Views of Lake Albanesi

Views to the town of Sutera

Walk from Santa Cristina Gela to Corleone

Fountains with drinking water along the route

Along the route from Cammarata to Sutera

Monte Carcaci on the walk from Prizzi to Castronovo di Sicilia

Along route from Cammarata to Sutera

The town of Prizzi

In the town of Cammarata

Walk from Castronovo di Sicilia to Cammarata

Street in the centre of Agrigento

Monument in San Giovanni Gemini for the International Day for Elimination of Violence Against Women

Magna via Francigena Self-Guided Walking Tour

The Magna Via Francigena is an ancient trade and pilgrimage route through Sicily from Palermo to Agrigento.  164 kms (plus optional 16.5kms) of wide-open scenery which gradually changes as you trek from north to south of the island.  The trail has been used since Roman times up to the Norman period when both pilgrims and the Knights Templar crusaders, on their way to and from the Holy Land, trod it. The Normans called these roads Regie Trazzere.

 

Passing through mountain villages, over hills, wheat fields and crossing brooks and torrents, you will meet an inspiring and passionate network of young Sicilians who are seriously enthusiastic about establishing their welcoming committees in all the towns and villages where you will be stopping over.

 

The recommended period of the year to do this trek is Spring: March, April, May and then late September, October and even November.  You will be averaging 20kms a day (some days longer and some shorter) over 8 days, so a good level of fitness is required with experience of hill walking.  The trails are a mixture of forestry tracks, field walking and small country roads.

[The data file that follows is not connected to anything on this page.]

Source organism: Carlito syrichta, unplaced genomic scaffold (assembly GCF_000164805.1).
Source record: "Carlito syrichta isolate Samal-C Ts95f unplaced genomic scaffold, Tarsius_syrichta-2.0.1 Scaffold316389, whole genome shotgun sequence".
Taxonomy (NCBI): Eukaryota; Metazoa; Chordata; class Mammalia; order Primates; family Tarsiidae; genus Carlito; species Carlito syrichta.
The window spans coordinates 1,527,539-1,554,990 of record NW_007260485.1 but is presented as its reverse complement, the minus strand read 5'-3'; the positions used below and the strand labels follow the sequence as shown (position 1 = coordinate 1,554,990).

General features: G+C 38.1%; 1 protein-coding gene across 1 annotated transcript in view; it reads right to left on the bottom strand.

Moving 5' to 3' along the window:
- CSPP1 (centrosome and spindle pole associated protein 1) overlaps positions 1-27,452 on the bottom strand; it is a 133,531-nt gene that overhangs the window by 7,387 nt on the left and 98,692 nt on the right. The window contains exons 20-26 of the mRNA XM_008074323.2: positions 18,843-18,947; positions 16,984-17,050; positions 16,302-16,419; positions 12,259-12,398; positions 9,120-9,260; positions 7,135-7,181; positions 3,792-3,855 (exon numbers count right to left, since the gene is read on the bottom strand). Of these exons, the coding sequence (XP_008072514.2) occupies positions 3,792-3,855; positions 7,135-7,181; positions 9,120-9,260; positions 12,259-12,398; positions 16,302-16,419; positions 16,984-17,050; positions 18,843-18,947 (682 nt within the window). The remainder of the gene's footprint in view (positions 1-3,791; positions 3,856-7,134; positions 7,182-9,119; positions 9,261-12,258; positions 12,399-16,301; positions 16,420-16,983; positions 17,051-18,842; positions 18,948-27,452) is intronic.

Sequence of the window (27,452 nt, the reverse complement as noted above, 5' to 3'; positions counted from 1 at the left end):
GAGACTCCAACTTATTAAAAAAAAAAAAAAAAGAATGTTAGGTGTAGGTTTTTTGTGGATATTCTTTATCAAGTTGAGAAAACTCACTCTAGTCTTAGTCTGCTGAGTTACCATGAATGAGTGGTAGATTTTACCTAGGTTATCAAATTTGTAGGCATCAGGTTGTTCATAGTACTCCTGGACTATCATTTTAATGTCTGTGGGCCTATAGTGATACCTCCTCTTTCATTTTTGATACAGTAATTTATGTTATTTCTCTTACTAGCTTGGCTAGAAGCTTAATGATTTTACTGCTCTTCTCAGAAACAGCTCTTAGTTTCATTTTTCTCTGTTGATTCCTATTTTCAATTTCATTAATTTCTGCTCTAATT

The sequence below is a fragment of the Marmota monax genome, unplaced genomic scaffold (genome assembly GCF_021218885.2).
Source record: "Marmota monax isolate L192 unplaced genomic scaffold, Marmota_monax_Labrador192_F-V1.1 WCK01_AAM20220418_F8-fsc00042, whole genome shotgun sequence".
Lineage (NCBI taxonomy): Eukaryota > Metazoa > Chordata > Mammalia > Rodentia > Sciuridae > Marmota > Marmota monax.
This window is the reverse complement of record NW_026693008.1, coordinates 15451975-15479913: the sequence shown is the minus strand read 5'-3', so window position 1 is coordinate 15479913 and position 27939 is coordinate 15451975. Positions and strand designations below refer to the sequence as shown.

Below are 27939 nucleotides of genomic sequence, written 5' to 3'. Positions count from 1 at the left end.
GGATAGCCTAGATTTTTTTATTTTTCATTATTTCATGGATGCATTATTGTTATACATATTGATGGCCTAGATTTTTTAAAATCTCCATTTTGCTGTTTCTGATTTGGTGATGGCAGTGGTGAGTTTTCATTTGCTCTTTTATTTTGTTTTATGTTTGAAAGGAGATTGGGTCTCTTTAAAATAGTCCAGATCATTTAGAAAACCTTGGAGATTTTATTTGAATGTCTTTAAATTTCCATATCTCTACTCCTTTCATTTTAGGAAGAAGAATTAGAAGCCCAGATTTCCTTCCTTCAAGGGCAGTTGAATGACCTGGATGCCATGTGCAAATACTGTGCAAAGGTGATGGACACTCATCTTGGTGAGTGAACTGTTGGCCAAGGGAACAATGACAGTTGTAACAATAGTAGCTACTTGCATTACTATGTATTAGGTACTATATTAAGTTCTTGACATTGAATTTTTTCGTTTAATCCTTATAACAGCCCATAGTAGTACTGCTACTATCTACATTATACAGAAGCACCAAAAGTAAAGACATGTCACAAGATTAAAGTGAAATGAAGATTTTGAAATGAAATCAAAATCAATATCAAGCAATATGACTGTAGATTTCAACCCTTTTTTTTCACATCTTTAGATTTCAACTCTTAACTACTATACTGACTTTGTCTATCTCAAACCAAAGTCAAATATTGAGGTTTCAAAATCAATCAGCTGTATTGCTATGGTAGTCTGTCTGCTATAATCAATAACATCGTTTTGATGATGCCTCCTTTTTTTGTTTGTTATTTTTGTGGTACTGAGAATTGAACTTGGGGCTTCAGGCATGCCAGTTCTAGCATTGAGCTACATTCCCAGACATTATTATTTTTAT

The attraction of this pilgrimage route is that it is a far cry from the overcrowded trails across Spain to Santiago de Compostela.  Here you will be able to stop and listen to the sounds of the countryside without the hoards of happy trekkers walking St. James’ Way.  Local guides will introduce you to the history and traditions of the villages visited along the way, giving you a personal insight into the local culture.

 

Day 1:

Transfer from Palermo to Santa Cristina Gela or Optional walk from Monreale to Santa Cristina Gela

Today there’s the option to be picked from the centre or airport of Palermo, with stop-over at Monreale Cathedral (depending opening times). Time to visit the Cathedral before transferring to  your hotel in Santa Cristina Gela.

The other option is to walk from Monreale to Santa Cristina.  This walk is on 85% asphalt road with sections of busy road with 8 kms of uphill.

Overnight stay: Family run 3 star hotel in the centre of Santa Cristina Gela.

Dinner included.

Distance: 16.5kms; ascent: 811m; descent: 458m

 

Day 2:  
Santa Cristina Gela to Corleone

Our walk today takes in spectacular views over the lake looking back towards Piana degli Albanesi whilst climbing Monte Giuhai.  You will walk through wheat fields (in Spring) dotted with cornflowers, and with open views of Monte Busambra.  About half way, the Sanctuary of Tagliavia has a shop if you need to fill your water bottles or buy some food. Also, if you are carrying the Pilgrim’s Credential you can get it stamped here.  You will be crossing the river Belice, the level of which, depending on the time of year, could be knee deep or lower.  Just at the very end of the walk there is a steep short ascent which will eventually lead you into Corleone.

The walk can be shortened by just doing the section of the walk to Sancturary of Tagliavia after 13.5kms.

Overnight stay: Family run 3 star hotel 1km from the centre of Corleone.

Breakfast, packed lunch and dinner included.

Distance: 25.3kms; ascent: 791m; descent: 904m (30% asphalt road / 70% dirt track)

 

Day 3: 

Corleone to Prizzi

Today you will be walking on quiet country roads and tracks with wide open views of wheat fields, farms and mountains.  Just before Cozzo Spolentino, an area once used by the ancient Greeks to control who passed through on the way between Corleone and Prizzi, there is a large shaded drinking water fountain on the left among the trees which is perfect for a short break before continuing on.   After about 10.2 kms you will pass Masseria Imbriaca (translates: Drunken Farm!), owned by the family of the mayor of Palermo.  Here there is a donkey breeding project where their milk is collected for new born babies who have allergy problems.